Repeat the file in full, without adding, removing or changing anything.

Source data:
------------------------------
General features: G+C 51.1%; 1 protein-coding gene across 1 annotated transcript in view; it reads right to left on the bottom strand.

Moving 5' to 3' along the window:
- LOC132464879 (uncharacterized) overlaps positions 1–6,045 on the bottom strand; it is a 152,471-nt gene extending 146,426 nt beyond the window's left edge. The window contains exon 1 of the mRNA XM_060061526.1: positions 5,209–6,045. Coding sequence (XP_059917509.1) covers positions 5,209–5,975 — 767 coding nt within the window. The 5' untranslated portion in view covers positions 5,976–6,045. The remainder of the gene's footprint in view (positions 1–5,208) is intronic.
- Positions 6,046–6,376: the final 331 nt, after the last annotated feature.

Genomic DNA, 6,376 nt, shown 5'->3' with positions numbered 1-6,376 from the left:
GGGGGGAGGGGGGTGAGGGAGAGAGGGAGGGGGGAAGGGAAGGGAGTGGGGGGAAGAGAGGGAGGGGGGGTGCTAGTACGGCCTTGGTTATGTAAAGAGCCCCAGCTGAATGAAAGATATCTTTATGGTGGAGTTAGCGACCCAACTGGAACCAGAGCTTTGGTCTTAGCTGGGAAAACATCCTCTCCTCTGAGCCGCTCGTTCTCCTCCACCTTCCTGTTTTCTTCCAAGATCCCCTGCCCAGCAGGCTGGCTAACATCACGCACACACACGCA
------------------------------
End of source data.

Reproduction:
General features: G+C 51.1%; 1 protein-coding gene across 1 annotated transcript in view; it reads right to left on the bottom strand.

Moving 5' to 3' along the window:
- LOC132464879 (uncharacterized) overlaps positions 1–6,045 on the bottom strand; it is a 152,471-nt gene extending 146,426 nt beyond the window's left edge. The window contains exon 1 of the mRNA XM_060061526.1: positions 5,209–6,045. Coding sequence (XP_059917509.1) covers positions 5,209–5,975 — 767 coding nt within the window. The 5' untranslated portion in view covers positions 5,976–6,045. The remainder of the gene's footprint in view (positions 1–5,208) is intronic.
- Positions 6,046–6,376: the final 331 nt, after the last annotated feature.

Genomic DNA, 6,376 nt, shown 5'->3' with positions numbered 1-6,376 from the left:
GGGGGGAGGGGGGTGAGGGAGAGAGGGAGGGGGGAAGGGAAGGGAGTGGGGGGAAGAGAGGGAGGGGGGGTGCTAGTACGGCCTTGGTTATGTAAAGAGCCCCAGCTGAATGAAAGATATCTTTATGGTGGAGTTAGCGACCCAACTGGAACCAGAGCTTTGGTCTTAGCTGGGAAAACATCCTCTCCTCTGAGCCGCTCGTTCTCCTCCACCTTCCTGTTTTCTTCCAAGATCCCCTGCCCAGCAGGCTGGCTAACATCACGCACACACACGCA